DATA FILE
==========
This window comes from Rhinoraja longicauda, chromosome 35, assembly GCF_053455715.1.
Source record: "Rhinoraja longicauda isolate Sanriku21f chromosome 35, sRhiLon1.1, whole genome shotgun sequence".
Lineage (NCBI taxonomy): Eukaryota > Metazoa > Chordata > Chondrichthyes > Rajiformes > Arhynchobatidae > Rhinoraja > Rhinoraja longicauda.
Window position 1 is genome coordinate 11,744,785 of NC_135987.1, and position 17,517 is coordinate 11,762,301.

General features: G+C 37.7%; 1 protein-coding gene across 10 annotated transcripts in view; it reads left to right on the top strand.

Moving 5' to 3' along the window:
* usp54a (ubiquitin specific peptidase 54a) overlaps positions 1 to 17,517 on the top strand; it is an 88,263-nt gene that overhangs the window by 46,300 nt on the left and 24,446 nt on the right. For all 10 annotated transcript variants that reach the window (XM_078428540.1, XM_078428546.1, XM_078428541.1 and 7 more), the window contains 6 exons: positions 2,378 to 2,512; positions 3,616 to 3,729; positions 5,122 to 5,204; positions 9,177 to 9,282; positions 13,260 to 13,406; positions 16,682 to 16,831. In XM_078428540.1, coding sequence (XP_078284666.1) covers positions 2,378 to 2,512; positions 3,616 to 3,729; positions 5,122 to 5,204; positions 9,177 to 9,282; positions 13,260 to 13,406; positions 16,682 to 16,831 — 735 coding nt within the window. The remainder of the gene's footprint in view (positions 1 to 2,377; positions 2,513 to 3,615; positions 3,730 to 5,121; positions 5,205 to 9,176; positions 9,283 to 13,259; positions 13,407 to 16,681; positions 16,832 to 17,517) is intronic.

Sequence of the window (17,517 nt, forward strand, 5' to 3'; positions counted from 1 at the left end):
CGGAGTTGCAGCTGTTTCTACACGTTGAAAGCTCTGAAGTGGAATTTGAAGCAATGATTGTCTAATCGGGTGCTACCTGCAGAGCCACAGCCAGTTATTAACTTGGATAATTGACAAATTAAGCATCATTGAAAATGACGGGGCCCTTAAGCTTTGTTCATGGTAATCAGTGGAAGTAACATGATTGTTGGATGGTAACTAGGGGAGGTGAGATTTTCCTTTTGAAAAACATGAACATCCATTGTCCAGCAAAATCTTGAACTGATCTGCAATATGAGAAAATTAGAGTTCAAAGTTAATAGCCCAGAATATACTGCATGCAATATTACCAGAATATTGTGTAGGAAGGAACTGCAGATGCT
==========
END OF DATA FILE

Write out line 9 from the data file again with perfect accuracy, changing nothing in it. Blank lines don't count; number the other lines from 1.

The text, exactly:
CGGAGTTGCAGCTGTTTCTACACGTTGAAAGCTCTGAAGTGGAATTTGAAGCAATGATTGTCTAATCGGGTGCTACCTGCAGAGCCACAGCCAGTTATTAACTTGGATAATTGACAAATTAAGCATCATTGAAAATGACGGGGCCCTTAAGCTTTGTTCATGGTAATCAGTGGAAGTAACATGATTGTTGGATGGTAACTAGGGGAGGTGAGATTTTCCTTTTGAAAAACATGAACATCCATTGTCCAGCAAAATCTTGAACTGATCTGCAATATGAGAAAATTAGAGTTCAAAGTTAATAGCCCAGAATATACTGCATGCAATATTACCAGAATATTGTGTAGGAAGGAACTGCAGATGCT